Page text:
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British Columbia

Sea kayaking on Vancouver Island's wild West Coast Add to ...

I steer our big double into the swell. Soon, a fresh sea breeze blows across our bow. The waves passing beneath build to two metres in height, lifting us gently up and down as mountains of water pass beneath. There is the distant roar of breaking waves along the rocky coast. Gulls wheel overhead and a sea otter pops up to have a closer peek at our strange boats. This relatively calm summer day offers only a quick peek at the wonders of the outer coast, but that is all it takes.

Dave paddles close and snaps a picture of Isabelle atop a wave.

"I need to get a copy of that," she whispers after he paddles off. "My friends will never believe me otherwise."

Special to The Globe and Mail

If you go...

  • The journey to the remote northwest corner of Vancouver Island is an adventure in itself. From either the Campbell River or Comox Valley airports (serviced by Air Canada, WestJet and Pacific Coastal), you can rent a car or, if you have a group, book a shuttle (www.conashuttle.com; or Campbell River Airporter, 1-250-286-3000) to Fair Harbour where a water taxi ( voyagerwatertaxi.com) will pick you up.
  • Alternatively, book passage on the historic MV Uchuck (www.mvuchuck.com) - originally a minesweeper that has been retrofitted to carry 100 passengers and delivers freight to remote communities along the outer coast.
  • Or, Air Nootka (www.airnootka.com) offers a spectacular, 45-minute scenic coastal flight from Gold River (89 kilometres west of Campbell River on Vancouver Island).
  • West Coast Expedition runs trips for paddlers (and non-paddlers) of all abilities from a fully catered base camp on Spring Island. Rates start at $1,339 for four-day base camp trips. For more information, visit www.westcoastexpeditions.com.

Kayaking with kids?

  • Safety is paramount. Everyone should wear life jackets at all times. Try to find a model that fits your child comfortably - otherwise, he or she will want to take it off. Carry extra warm clothing, and exercise extreme caution in judgment. If you have any concerns about conditions or your ability to handle them, stay on shore until things improve.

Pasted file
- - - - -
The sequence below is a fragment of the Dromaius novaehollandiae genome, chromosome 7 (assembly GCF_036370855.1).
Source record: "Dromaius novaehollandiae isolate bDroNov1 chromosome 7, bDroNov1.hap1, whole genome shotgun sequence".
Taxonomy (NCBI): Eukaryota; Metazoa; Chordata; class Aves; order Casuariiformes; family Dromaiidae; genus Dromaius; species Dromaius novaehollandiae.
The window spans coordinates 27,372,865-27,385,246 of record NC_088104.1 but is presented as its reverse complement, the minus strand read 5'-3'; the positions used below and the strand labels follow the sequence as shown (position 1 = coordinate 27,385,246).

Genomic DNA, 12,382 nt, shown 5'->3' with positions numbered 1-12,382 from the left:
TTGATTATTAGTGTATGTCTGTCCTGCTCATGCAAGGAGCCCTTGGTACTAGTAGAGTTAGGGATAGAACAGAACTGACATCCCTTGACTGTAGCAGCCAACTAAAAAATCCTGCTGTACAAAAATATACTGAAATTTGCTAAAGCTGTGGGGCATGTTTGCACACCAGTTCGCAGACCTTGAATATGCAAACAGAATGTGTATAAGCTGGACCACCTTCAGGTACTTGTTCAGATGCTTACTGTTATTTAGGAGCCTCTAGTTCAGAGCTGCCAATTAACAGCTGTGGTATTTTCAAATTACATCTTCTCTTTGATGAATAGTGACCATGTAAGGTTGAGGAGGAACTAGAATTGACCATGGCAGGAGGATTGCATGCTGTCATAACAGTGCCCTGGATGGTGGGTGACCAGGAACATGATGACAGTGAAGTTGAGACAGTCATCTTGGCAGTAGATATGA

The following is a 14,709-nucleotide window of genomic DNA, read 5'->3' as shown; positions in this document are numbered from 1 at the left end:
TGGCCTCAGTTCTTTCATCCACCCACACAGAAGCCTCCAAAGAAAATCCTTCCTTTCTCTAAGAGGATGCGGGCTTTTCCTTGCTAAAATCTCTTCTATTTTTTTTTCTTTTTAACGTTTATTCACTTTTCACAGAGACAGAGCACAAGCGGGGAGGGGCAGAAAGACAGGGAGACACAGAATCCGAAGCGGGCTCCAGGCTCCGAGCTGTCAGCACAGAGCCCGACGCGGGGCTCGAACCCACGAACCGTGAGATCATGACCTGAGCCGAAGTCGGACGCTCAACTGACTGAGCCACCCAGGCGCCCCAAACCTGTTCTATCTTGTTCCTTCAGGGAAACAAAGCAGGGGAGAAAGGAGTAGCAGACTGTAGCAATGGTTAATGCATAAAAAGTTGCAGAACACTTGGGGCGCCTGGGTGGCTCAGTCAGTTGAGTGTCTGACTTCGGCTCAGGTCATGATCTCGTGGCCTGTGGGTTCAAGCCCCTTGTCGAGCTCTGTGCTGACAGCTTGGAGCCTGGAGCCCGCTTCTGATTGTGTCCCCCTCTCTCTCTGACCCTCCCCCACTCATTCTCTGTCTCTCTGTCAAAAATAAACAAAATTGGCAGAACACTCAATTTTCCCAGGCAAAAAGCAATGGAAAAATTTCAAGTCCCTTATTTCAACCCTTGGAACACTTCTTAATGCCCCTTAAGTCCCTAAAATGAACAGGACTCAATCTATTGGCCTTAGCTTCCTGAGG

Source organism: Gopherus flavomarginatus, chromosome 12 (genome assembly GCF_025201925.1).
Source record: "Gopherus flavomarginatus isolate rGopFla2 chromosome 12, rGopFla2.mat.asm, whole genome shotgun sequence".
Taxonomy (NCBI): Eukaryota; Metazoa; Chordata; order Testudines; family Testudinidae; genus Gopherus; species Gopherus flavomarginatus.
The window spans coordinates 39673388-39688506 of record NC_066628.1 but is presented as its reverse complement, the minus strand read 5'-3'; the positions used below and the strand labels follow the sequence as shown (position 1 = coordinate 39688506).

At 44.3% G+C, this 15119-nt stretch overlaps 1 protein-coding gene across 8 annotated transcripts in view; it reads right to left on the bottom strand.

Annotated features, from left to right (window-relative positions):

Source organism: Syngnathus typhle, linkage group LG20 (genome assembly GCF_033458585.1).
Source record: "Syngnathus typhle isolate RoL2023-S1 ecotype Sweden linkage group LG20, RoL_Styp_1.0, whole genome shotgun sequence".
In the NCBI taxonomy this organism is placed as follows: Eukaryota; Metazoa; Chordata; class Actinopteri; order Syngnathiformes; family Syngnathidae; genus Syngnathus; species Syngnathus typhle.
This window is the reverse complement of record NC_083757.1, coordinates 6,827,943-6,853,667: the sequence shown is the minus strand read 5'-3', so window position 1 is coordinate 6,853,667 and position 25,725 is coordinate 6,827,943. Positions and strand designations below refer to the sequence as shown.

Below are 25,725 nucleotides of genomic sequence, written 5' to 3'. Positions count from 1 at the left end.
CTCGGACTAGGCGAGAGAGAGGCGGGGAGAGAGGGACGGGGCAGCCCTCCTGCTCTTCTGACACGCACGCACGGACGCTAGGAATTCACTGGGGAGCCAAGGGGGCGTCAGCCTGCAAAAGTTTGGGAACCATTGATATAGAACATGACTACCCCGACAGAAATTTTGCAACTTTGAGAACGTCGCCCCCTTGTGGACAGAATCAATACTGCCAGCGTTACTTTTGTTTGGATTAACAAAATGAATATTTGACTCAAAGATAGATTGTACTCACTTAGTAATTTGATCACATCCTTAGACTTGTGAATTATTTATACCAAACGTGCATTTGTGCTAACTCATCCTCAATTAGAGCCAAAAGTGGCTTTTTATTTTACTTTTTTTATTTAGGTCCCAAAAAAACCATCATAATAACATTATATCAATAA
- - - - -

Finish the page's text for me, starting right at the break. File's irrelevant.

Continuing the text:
• Make sure your child is wearing a wide-brimmed hat, even on cloudy days, and slather on lots of sunscreen. Sunblock clothing is also great for kids.
  • Snacks can be a lifesaver, or at least a "frustration-saver." Since you can't always pull over when kids get fussy, the distraction of nibbles often helps. You may also want to bring a boat on a string, or a piece of kelp, to drag in the water and play with.
  • A blanket is also good to have along in case your child decides to bunker down for a nap.
  • Infants can be carried in the lap of the front passenger of a double. Toddlers and children will do better in their own centre hatch. Give them half a paddle so they can be involved in paddling if they choose.
  • Older or bigger children can do well in their own front cockpit with an adult behind. There are smaller double kayaks available that make this less strenuous for the adult.
  • Use the kayaks as a vehicle for getting to fun destinations for exploring on shore. Spend plenty of time wandering, both onshore and through the intertidal zone.
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